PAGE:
Worcester State University students to hold diversity forum after racial incident
Worcester State University students will hold a forum to address school diversity issues after officials said a poster defaced with a racial slur was found on campus earlier this month.
The forum is part of an effort driven mainly by students, but also administrators and faculty, to support diversity and inclusion at Worcester State in the wake of the incident, said Manasseh Konadu, a sophomore at Worcester State. A date has not yet been set for the forum.
“The administration is not sweeping this under the rug. We’re really facing it head on by listening to the voice of the students,” said Konadu, 19, during a phone interview Saturday. “People are looking not just at this incident but how we can make the university better as a whole.”
On Jan. 18, a poster with the message “Be part of something bigger than yourself” was defaced after the word “bigger” was changed into a “repugnant racial slur,” according to a school statement released Friday. The slur was aimed at African-Americans.
Students and a staff member found and removed the poster, which displayed the racist word for a few hours before it was discovered inside a residence hall, said Renae Lias Claffey, a university spokeswoman, in a phone interview Saturday afternoon.
Campus police have launched an investigation and in a e-mail sent to students, faculty, and staff the day the poster was found, school president Barry M. Maloney called on the university community to push back against hate. He urged anyone with information about the incident to contact university police.
“I ask everyone to stand up and speak out against hurtful, discriminatory words, and actions, whenever you encounter them,” Maloney wrote.
Two years ago, Maloney launched a campus diversity effort that has included addressing diversity in the university’s workforce by promoting more minority faculty andotherstaff, Lias Claffey said.
The university has also launched an interdisciplinary ethnic studies program for students that focuses on history and racial issues, she said.
Minority students make up about 26 percent of the 5,381 undergraduates who were enrolled at the university in the fall of 2016, Lias Claffey said. She said the enrollment figures are approximately the same for the current academic year.
One on-campus vandalism incident was characterized by racial bias in 2016, according to a university safety report published in October. There were no reported hate crimes in 2014 and 2015, the report said.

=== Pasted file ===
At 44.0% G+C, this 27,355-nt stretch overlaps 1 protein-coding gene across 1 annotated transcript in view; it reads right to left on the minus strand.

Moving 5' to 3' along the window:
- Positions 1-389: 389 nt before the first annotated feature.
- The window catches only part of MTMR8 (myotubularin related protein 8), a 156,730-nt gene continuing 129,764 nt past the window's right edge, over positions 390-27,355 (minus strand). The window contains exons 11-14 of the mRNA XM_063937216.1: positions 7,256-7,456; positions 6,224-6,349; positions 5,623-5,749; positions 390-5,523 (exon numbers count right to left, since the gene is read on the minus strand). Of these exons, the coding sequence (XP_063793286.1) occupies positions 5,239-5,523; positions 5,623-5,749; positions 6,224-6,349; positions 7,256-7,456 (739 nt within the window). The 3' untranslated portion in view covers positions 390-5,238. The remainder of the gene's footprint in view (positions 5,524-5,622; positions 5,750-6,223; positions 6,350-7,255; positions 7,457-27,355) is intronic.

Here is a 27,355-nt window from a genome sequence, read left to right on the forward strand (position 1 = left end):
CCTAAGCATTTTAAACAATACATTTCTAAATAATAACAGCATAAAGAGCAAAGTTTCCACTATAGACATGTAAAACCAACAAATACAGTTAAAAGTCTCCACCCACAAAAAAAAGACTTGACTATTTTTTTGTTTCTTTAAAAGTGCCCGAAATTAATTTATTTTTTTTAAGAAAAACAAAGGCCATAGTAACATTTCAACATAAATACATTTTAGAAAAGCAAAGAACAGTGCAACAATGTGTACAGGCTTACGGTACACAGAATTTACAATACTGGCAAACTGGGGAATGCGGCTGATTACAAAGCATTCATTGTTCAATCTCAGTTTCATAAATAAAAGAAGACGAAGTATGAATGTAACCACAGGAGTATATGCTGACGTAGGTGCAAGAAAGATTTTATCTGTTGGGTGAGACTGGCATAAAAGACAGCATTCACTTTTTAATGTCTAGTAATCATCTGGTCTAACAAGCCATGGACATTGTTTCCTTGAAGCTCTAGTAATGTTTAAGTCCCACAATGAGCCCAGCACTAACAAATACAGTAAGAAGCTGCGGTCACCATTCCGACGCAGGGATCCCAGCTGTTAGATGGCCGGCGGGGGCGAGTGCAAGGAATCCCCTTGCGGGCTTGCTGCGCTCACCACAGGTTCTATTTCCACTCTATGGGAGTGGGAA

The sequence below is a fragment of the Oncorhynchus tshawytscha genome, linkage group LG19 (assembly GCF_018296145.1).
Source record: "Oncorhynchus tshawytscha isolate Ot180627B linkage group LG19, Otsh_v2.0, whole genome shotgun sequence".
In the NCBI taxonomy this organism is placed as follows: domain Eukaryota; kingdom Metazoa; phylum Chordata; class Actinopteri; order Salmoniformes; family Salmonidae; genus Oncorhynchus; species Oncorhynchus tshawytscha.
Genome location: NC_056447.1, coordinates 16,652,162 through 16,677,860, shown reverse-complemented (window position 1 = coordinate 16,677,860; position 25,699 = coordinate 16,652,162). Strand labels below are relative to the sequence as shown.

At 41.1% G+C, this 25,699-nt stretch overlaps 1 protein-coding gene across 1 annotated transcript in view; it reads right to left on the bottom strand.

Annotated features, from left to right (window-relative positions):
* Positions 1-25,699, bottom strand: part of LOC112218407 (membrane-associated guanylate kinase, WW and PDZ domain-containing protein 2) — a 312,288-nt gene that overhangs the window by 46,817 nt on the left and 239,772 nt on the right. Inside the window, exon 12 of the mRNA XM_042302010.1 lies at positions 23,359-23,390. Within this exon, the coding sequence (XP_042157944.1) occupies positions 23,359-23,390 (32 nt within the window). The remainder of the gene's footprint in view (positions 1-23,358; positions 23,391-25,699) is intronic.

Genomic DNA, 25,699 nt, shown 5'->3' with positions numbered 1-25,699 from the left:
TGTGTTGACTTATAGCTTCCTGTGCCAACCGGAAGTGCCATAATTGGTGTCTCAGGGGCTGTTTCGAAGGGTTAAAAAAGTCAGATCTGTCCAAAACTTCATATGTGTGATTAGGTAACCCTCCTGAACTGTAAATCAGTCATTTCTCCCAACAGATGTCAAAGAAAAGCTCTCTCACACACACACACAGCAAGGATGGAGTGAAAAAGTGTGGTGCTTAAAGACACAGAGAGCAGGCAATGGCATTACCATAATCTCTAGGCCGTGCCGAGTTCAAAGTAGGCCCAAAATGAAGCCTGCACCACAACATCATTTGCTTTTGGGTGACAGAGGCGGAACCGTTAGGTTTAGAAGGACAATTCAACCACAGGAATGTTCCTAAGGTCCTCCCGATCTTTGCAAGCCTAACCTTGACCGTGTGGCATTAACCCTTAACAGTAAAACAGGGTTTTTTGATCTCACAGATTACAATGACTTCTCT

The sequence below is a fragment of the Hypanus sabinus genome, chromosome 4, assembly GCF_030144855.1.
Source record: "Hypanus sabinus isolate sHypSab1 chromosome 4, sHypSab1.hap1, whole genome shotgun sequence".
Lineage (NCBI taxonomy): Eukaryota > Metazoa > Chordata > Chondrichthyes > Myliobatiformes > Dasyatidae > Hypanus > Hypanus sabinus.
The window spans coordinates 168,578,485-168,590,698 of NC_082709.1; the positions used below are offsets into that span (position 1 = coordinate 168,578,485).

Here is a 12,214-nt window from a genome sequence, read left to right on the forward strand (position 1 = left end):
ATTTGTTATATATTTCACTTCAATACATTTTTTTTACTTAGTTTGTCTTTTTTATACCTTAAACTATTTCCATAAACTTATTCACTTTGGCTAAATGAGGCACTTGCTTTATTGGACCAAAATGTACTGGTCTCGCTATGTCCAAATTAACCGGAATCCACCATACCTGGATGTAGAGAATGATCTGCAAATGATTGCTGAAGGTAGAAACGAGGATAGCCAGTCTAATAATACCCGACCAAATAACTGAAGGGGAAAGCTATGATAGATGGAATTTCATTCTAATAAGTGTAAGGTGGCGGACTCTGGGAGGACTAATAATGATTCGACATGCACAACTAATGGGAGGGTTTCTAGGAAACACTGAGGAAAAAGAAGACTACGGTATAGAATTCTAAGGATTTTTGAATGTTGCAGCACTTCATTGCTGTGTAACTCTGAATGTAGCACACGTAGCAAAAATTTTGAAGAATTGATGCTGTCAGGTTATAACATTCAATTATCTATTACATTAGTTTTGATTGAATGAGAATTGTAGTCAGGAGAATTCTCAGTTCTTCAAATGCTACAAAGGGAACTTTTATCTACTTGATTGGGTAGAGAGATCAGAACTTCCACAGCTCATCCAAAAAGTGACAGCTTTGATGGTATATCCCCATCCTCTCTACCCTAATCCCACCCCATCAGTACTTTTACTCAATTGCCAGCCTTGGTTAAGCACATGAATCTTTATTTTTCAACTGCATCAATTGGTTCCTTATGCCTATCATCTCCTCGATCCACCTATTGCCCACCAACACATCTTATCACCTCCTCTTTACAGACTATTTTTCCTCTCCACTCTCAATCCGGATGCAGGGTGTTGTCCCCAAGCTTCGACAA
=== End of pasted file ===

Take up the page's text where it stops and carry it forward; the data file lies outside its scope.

If a student is responsible for the racial slur earlier this month, that person could face disciplinary action including expulsion, Lias Claffey said.
Reports of racial slurs appearing on other college campuses have scared him, Konadu said, but he believes schools can help stamp out the problem by offering more education about the experiences of African-Americans and other minorities.
Konadu, who is African-American, said he was shocked to see an image of the defaced poster with the slur on Snapchat.
“People at an institution of higher education should know what that word means, and why it should not be used,” said Konadu, who is studying to become a college history professor and also working on a law degree.
The upcoming forum was spurred by the incident involving the racial slur, but organizers will encourage discussion on other issues, including how the university can better grapple with sexism, Konadu said.
“A lot of students are very upset and want to voice their ideas, and come to a place where they can have a real release,” Konadu said.
Lias Claffey said logistics for the forum are still being worked out, but it is expected to be held during the second week of February.
Konadu is also part of a campus panel made up of about 80 students who are organizing events throughout Black History Month in February, such as film screenings, lectures, and a poetry slam.
The university also will participate in the annual African-American Read-In Day on Feb. 7, a national event that coincides with Black History Month. The events were planned before the slur was discovered.
“With all this programming, we’re trying to encourage teaching about how it is to be African-American,” Konadu said.